To the Editor: ECT has been used effectively to treat major depression associated with multiple sclerosis (1, 2). However, concerns remain that ECT might exacerbate multiple sclerosis by increasing the size and number of plaques and/or periplaque edema (1, 2).
Ms. A, a 51-year-old woman, had her first multiple sclerosis symptoms 7 years ago. A magnetic resonance imaging (MRI) proton-density-weighted axial brain scan performed 1 year later at a specialized center for multiple sclerosis showed ventricular enlargement and several multiple white matter lesions in the right part of the brainstem and bilaterally in the periventricular and subcortical areas.
Five years after the onset of multiple sclerosis, Ms. A was first hospitalized in the psychiatric ward for major depression and responded well to sertraline, 100 mg/day. One year later, a significant deterioration required hospitalization in the neurology ward followed by hospitalization in the psychiatric ward for severe catatonic delusional major depression (DSM-IV-TR) necessitating tube feeding.
ECT was required to obtain rapid improvement in this life-threatening situation. A pre-ECT brain computerized tomography scan showed moderate cortical and subcortical atrophy. ECT stimuli were delivered bilaterally by a Thymatron Tm, DG-100%=504 microcoulomb (brief-pulse) device. Anesthesia was induced with intravenous methohexital (1 mg/kg) followed by intravenous succinylcholine (1 mg/kg) and oxygenation with 100% oxygen. Improvement was seen after the third session and persisted during the subsequent 11 consolidation ECT pulse sessions. Ms. A’s total score on the 17-Item Hamilton Depression Rating Scale was 26 before ECT and 10 after ECT. Haloperidol (15 mg/day) was also prescribed.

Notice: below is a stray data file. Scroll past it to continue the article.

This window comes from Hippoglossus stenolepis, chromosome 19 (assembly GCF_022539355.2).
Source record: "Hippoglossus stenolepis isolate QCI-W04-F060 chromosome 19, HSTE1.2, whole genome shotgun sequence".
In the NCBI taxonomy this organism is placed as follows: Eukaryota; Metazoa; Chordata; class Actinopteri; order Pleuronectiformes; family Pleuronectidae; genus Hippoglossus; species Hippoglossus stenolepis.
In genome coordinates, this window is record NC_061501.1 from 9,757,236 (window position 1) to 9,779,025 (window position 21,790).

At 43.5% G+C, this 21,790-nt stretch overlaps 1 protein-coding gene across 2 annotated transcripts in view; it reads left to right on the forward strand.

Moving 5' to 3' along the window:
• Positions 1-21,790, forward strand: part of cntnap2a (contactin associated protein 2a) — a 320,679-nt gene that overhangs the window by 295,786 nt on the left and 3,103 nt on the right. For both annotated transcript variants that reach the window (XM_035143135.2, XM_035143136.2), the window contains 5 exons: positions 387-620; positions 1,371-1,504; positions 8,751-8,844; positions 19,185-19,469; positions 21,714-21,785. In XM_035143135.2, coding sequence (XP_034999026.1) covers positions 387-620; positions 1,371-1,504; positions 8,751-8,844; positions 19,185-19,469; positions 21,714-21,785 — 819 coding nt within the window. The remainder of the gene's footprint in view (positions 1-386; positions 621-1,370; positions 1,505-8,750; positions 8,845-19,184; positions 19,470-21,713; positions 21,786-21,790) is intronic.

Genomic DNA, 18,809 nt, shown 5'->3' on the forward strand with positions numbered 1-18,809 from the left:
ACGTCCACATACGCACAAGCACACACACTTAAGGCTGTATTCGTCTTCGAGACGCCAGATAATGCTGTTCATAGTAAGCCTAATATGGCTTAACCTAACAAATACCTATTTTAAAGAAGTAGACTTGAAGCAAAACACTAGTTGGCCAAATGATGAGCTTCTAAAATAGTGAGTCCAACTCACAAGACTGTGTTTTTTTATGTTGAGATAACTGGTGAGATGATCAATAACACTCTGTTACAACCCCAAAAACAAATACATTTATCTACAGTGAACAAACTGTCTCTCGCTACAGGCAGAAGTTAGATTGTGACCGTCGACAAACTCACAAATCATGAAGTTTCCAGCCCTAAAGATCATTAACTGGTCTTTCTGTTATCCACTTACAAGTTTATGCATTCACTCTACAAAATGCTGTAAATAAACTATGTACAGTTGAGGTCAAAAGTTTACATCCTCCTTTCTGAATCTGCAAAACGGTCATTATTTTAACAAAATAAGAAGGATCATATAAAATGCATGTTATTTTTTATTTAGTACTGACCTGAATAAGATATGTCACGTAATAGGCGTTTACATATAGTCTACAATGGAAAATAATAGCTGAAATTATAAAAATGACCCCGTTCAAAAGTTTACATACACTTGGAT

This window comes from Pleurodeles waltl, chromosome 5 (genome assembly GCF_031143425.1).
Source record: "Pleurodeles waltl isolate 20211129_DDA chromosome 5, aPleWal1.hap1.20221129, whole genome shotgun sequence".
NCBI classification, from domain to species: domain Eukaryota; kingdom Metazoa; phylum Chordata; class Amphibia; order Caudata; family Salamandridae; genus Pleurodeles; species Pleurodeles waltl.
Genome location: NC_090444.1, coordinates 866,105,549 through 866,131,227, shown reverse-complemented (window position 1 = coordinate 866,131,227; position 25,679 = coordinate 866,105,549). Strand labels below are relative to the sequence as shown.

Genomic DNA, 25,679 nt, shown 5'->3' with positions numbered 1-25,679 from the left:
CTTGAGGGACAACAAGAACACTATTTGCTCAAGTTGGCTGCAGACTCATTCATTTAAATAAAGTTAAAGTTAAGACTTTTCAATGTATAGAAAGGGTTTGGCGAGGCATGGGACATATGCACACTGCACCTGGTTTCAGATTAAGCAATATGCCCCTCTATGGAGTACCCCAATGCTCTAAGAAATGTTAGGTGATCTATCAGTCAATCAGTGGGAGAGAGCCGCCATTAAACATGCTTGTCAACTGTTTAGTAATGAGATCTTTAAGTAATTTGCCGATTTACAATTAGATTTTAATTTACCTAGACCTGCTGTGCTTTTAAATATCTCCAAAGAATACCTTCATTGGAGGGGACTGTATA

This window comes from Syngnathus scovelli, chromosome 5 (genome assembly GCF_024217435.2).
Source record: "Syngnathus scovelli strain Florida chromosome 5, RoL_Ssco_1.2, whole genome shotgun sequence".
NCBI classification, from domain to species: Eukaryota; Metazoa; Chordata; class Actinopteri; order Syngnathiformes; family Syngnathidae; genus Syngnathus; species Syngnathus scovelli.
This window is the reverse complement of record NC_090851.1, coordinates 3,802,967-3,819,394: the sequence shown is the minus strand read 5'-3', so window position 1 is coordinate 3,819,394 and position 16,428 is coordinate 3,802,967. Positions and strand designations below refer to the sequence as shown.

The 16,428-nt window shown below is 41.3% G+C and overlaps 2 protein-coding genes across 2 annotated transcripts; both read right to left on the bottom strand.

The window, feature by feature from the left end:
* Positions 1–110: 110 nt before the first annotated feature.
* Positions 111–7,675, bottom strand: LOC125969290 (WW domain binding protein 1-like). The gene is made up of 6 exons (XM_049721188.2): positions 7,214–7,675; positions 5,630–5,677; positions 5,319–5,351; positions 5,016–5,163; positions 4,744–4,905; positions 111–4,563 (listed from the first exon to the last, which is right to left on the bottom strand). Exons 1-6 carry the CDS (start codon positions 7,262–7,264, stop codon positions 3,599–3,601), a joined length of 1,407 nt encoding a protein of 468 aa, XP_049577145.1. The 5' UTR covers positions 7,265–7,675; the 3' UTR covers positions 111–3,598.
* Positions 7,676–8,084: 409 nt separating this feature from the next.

Neither significant confusion nor memory impairment suggesting the encephalopathic effect of ECT was observed, and there was neither clinical evidence of exacerbation nor remission of neurological multiple sclerosis symptoms. Brain MRI after ECT showed no change compared to the first MRI performed before ECT. Three months later, Ms. A was still in remission while being treated with venlafaxine, 100 mg/day, and haloperidol, 5 mg/day.
This case report shows rapid significant improvement after ECT for severe life-threatening catatonic delusional major depression in a patient with multiple sclerosis. No neurological deterioration was shown after ECT.
To our knowledge, only four case reports have been published regarding patients with multiple sclerosis treated with ECT for depression and with MRIs before and after ECT. Three reports, one with six right unilateral pulse (1), a second with nine right unilateral pulse, and a third with 10 bilateral pulse (2), reported efficacy without any neurological adverse effects, while one (six with a right unilateral pulse) (2) reported significant neurological deterioration.
In conclusion, a high bilateral ECT pulse rate was not found to be associated with a greater risk of neurological deterioration in the treatment of major depression with multiple sclerosis when it is well tolerated by the patient.